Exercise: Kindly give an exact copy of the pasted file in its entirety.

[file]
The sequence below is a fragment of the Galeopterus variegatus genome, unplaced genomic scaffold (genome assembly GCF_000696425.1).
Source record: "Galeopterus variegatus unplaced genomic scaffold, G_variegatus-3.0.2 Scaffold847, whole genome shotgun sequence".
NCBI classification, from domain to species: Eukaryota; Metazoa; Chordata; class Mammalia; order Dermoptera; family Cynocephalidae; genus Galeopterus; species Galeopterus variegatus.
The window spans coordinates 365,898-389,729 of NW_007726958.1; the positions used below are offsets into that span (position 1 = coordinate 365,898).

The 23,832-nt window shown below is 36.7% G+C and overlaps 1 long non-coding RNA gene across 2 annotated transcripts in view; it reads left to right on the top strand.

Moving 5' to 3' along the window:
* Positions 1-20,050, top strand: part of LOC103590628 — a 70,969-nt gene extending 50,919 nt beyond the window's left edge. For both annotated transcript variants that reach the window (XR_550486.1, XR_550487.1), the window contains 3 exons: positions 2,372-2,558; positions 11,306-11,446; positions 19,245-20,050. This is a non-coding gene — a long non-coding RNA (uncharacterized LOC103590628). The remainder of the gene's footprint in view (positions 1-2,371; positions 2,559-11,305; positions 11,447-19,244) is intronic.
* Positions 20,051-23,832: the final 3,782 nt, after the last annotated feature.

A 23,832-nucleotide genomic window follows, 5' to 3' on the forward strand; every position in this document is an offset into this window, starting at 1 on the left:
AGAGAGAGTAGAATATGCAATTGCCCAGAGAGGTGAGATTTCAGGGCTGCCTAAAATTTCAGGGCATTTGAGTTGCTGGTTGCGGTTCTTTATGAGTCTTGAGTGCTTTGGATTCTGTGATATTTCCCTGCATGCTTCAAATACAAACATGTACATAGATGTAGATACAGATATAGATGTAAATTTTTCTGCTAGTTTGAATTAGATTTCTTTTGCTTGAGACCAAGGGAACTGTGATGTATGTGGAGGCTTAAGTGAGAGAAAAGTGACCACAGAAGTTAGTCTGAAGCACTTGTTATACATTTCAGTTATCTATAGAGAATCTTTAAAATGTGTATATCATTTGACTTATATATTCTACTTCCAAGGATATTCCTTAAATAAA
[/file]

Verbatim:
The sequence below is a fragment of the Galeopterus variegatus genome, unplaced genomic scaffold (genome assembly GCF_000696425.1).
Source record: "Galeopterus variegatus unplaced genomic scaffold, G_variegatus-3.0.2 Scaffold847, whole genome shotgun sequence".
NCBI classification, from domain to species: Eukaryota; Metazoa; Chordata; class Mammalia; order Dermoptera; family Cynocephalidae; genus Galeopterus; species Galeopterus variegatus.
The window spans coordinates 365,898-389,729 of NW_007726958.1; the positions used below are offsets into that span (position 1 = coordinate 365,898).

The 23,832-nt window shown below is 36.7% G+C and overlaps 1 long non-coding RNA gene across 2 annotated transcripts in view; it reads left to right on the top strand.

Moving 5' to 3' along the window:
* Positions 1-20,050, top strand: part of LOC103590628 — a 70,969-nt gene extending 50,919 nt beyond the window's left edge. For both annotated transcript variants that reach the window (XR_550486.1, XR_550487.1), the window contains 3 exons: positions 2,372-2,558; positions 11,306-11,446; positions 19,245-20,050. This is a non-coding gene — a long non-coding RNA (uncharacterized LOC103590628). The remainder of the gene's footprint in view (positions 1-2,371; positions 2,559-11,305; positions 11,447-19,244) is intronic.
* Positions 20,051-23,832: the final 3,782 nt, after the last annotated feature.

A 23,832-nucleotide genomic window follows, 5' to 3' on the forward strand; every position in this document is an offset into this window, starting at 1 on the left:
AGAGAGAGTAGAATATGCAATTGCCCAGAGAGGTGAGATTTCAGGGCTGCCTAAAATTTCAGGGCATTTGAGTTGCTGGTTGCGGTTCTTTATGAGTCTTGAGTGCTTTGGATTCTGTGATATTTCCCTGCATGCTTCAAATACAAACATGTACATAGATGTAGATACAGATATAGATGTAAATTTTTCTGCTAGTTTGAATTAGATTTCTTTTGCTTGAGACCAAGGGAACTGTGATGTATGTGGAGGCTTAAGTGAGAGAAAAGTGACCACAGAAGTTAGTCTGAAGCACTTGTTATACATTTCAGTTATCTATAGAGAATCTTTAAAATGTGTATATCATTTGACTTATATATTCTACTTCCAAGGATATTCCTTAAATAAA